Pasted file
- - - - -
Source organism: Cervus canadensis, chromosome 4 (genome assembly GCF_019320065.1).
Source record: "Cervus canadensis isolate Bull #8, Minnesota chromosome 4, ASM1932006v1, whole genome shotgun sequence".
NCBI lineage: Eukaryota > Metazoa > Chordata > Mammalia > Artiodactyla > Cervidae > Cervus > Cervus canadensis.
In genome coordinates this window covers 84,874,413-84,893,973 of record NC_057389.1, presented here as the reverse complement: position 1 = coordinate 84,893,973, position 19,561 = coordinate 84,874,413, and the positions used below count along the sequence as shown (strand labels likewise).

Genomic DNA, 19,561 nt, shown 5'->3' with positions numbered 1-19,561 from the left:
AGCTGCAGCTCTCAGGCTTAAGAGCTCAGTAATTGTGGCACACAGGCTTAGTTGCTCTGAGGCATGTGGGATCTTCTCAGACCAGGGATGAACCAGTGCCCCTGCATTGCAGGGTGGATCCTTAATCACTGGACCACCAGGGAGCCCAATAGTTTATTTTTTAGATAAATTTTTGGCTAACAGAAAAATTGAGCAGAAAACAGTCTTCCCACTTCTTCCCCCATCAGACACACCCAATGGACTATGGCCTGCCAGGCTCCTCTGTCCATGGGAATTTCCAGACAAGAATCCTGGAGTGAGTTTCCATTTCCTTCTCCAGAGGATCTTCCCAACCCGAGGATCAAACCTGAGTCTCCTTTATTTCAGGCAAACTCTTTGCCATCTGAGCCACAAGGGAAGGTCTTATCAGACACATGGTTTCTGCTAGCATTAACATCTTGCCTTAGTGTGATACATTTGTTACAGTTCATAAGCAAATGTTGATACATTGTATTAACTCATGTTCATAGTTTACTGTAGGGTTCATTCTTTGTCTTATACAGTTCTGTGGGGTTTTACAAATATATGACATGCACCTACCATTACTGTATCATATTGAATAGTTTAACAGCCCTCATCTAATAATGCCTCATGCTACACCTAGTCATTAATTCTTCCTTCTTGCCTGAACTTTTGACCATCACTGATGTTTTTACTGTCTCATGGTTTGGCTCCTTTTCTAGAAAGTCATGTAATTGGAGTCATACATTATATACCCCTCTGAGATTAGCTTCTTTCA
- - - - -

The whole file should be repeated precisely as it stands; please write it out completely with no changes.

Source organism: Cervus canadensis, chromosome 4 (genome assembly GCF_019320065.1).
Source record: "Cervus canadensis isolate Bull #8, Minnesota chromosome 4, ASM1932006v1, whole genome shotgun sequence".
NCBI lineage: Eukaryota > Metazoa > Chordata > Mammalia > Artiodactyla > Cervidae > Cervus > Cervus canadensis.
In genome coordinates this window covers 84,874,413-84,893,973 of record NC_057389.1, presented here as the reverse complement: position 1 = coordinate 84,893,973, position 19,561 = coordinate 84,874,413, and the positions used below count along the sequence as shown (strand labels likewise).

Genomic DNA, 19,561 nt, shown 5'->3' with positions numbered 1-19,561 from the left:
AGCTGCAGCTCTCAGGCTTAAGAGCTCAGTAATTGTGGCACACAGGCTTAGTTGCTCTGAGGCATGTGGGATCTTCTCAGACCAGGGATGAACCAGTGCCCCTGCATTGCAGGGTGGATCCTTAATCACTGGACCACCAGGGAGCCCAATAGTTTATTTTTTAGATAAATTTTTGGCTAACAGAAAAATTGAGCAGAAAACAGTCTTCCCACTTCTTCCCCCATCAGACACACCCAATGGACTATGGCCTGCCAGGCTCCTCTGTCCATGGGAATTTCCAGACAAGAATCCTGGAGTGAGTTTCCATTTCCTTCTCCAGAGGATCTTCCCAACCCGAGGATCAAACCTGAGTCTCCTTTATTTCAGGCAAACTCTTTGCCATCTGAGCCACAAGGGAAGGTCTTATCAGACACATGGTTTCTGCTAGCATTAACATCTTGCCTTAGTGTGATACATTTGTTACAGTTCATAAGCAAATGTTGATACATTGTATTAACTCATGTTCATAGTTTACTGTAGGGTTCATTCTTTGTCTTATACAGTTCTGTGGGGTTTTACAAATATATGACATGCACCTACCATTACTGTATCATATTGAATAGTTTAACAGCCCTCATCTAATAATGCCTCATGCTACACCTAGTCATTAATTCTTCCTTCTTGCCTGAACTTTTGACCATCACTGATGTTTTTACTGTCTCATGGTTTGGCTCCTTTTCTAGAAAGTCATGTAATTGGAGTCATACATTATATACCCCTCTGAGATTAGCTTCTTTCA